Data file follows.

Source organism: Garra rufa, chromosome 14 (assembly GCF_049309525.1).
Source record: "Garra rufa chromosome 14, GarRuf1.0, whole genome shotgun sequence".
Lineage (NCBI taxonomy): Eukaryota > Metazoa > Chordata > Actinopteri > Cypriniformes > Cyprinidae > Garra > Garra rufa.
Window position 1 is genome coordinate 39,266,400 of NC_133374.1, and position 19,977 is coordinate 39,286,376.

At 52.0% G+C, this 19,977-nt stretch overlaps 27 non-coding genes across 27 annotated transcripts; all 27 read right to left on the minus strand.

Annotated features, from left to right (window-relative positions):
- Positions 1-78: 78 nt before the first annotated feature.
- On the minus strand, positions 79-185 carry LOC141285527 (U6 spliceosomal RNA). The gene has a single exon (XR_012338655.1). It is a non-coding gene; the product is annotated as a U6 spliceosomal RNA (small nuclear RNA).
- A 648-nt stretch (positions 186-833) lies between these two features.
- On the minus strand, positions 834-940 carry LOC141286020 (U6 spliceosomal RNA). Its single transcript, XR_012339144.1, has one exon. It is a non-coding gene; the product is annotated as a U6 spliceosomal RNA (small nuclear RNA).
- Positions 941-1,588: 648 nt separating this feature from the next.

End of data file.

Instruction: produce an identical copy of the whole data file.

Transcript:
Source organism: Garra rufa, chromosome 14 (assembly GCF_049309525.1).
Source record: "Garra rufa chromosome 14, GarRuf1.0, whole genome shotgun sequence".
Lineage (NCBI taxonomy): Eukaryota > Metazoa > Chordata > Actinopteri > Cypriniformes > Cyprinidae > Garra > Garra rufa.
Window position 1 is genome coordinate 39,266,400 of NC_133374.1, and position 19,977 is coordinate 39,286,376.

At 52.0% G+C, this 19,977-nt stretch overlaps 27 non-coding genes across 27 annotated transcripts; all 27 read right to left on the minus strand.

Annotated features, from left to right (window-relative positions):
- Positions 1-78: 78 nt before the first annotated feature.
- On the minus strand, positions 79-185 carry LOC141285527 (U6 spliceosomal RNA). The gene has a single exon (XR_012338655.1). It is a non-coding gene; the product is annotated as a U6 spliceosomal RNA (small nuclear RNA).
- A 648-nt stretch (positions 186-833) lies between these two features.
- On the minus strand, positions 834-940 carry LOC141286020 (U6 spliceosomal RNA). Its single transcript, XR_012339144.1, has one exon. It is a non-coding gene; the product is annotated as a U6 spliceosomal RNA (small nuclear RNA).
- Positions 941-1,588: 648 nt separating this feature from the next.